All Is Leaf: Essays and Transformations by John T. Price draws inspiration and urgency from the storied Goethe Oak tree at Buchenwald concentration camp—and from the leaf as a symbol of all change, growth, and renewal—and explores a multitude of dramatic transformations, in his life and in the fragile world beyond: “the how of the organism—that keeps your humanity alive.” Price employs an array of forms and voices, whether penning a break-up letter to America or a literary rock-n-roll road song dedicated to prairie scientists, or giving pregame pep talks to his son’s losing football team. Here, too, are moving portrayals of his father’s last effort as a small-town lawyer to defend the rights of abused women, and his own efforts as a writing teacher to honor the personal stories of his students.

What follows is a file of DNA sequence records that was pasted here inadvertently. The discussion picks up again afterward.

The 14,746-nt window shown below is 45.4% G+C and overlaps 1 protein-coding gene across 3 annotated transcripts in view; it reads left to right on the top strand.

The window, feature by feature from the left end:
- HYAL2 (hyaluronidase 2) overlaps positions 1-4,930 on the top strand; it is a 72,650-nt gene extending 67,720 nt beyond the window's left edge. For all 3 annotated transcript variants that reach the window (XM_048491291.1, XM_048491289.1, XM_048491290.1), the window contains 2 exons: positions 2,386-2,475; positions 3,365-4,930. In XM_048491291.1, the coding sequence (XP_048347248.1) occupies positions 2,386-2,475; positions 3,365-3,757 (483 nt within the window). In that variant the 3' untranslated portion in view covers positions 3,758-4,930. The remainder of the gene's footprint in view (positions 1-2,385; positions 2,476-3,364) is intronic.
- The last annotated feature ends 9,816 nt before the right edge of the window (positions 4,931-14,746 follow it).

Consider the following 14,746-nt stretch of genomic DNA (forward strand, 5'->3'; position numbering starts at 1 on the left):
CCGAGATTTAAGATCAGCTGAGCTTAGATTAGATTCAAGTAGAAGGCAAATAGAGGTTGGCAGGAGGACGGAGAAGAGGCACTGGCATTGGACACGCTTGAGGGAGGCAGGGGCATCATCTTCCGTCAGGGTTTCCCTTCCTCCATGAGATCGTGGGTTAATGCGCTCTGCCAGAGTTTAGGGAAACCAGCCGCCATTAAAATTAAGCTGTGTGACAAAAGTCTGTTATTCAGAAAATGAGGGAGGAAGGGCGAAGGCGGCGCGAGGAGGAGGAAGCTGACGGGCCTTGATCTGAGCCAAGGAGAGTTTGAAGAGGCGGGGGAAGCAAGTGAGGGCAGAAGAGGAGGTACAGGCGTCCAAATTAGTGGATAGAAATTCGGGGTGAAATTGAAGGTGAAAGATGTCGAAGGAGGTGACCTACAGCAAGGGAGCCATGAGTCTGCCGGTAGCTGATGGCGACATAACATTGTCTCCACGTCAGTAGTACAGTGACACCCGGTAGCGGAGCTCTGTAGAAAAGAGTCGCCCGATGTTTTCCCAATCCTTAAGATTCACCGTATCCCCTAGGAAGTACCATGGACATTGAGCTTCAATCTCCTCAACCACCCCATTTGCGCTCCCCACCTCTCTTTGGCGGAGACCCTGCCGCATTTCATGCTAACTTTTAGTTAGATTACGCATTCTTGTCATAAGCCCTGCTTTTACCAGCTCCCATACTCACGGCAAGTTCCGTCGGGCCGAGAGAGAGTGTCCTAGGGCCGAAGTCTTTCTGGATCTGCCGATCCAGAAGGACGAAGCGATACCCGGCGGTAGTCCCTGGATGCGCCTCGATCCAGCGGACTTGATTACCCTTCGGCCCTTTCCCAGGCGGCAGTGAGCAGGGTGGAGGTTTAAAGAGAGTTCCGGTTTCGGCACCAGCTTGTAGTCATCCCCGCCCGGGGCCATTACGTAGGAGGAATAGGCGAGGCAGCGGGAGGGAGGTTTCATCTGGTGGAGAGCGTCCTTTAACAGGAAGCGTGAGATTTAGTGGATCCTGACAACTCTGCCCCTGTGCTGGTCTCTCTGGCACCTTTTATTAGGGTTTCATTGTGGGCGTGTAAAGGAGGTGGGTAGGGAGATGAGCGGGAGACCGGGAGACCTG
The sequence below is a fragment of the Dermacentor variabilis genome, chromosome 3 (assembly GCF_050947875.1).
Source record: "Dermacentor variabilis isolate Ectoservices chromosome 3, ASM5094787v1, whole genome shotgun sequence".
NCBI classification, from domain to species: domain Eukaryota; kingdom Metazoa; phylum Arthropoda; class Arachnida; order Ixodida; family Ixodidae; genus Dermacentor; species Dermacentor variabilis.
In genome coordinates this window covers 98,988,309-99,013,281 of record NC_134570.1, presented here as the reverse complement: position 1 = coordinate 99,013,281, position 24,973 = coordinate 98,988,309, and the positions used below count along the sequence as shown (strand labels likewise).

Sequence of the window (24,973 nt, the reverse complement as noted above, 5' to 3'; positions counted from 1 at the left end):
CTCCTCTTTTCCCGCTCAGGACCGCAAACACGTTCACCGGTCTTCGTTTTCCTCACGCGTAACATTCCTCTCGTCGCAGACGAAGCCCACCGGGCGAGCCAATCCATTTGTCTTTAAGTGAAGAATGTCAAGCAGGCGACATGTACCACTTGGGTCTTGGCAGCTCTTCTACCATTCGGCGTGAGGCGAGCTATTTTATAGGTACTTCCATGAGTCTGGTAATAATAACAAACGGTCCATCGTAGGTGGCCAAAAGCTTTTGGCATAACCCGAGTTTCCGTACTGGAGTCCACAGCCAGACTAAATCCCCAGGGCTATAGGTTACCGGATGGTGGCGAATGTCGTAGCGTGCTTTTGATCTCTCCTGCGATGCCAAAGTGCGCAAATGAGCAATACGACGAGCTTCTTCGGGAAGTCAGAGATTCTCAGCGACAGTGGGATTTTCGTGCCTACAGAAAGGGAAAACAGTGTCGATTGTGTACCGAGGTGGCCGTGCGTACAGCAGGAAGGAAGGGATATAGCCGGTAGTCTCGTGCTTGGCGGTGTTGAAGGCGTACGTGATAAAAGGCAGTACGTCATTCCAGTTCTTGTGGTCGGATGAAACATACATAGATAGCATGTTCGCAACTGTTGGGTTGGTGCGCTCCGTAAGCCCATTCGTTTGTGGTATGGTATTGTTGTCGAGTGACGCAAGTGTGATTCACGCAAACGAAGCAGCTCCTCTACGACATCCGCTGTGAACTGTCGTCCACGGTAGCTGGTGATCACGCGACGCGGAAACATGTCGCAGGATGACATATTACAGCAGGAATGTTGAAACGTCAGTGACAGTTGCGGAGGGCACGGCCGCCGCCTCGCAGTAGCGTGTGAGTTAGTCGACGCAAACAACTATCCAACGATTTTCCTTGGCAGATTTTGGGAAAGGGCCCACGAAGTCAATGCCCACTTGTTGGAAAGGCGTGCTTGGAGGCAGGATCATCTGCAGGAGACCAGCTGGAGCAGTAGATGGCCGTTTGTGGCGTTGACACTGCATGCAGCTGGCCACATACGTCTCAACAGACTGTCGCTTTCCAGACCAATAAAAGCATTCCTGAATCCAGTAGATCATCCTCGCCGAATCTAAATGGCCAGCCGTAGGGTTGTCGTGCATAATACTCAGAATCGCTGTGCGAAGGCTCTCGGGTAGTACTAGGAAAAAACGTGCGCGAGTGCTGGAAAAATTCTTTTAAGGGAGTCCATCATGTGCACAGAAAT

The Illusion of Simple by Charles Forrest Jones begins in a dry Kansas riverbed where a troop of young girls finds a human hand. This discovery leads Billy Spire, the tough and broken sheriff of Ewing County, to investigate and confront the depths of his community and of himself: the racism, the dying economy, the lies and truths of friendship, grievances of the past and present, and even his own injured marriage. But like any town where people still breathe, there is also love and hope and the possibility of redemption. To flyover folks, Ewing County appears nothing more than a handful of empty streets amid crop circles and the meandering, depleted Arkansas River. But the truth of this place—the interwoven lives and stories—is anything but simple. Charles Forrest Jones is former director of the Kansas University Public Management Center and believes that “public policy is rooted in the human condition, there is a place for the articulate, compelling, even beautiful.”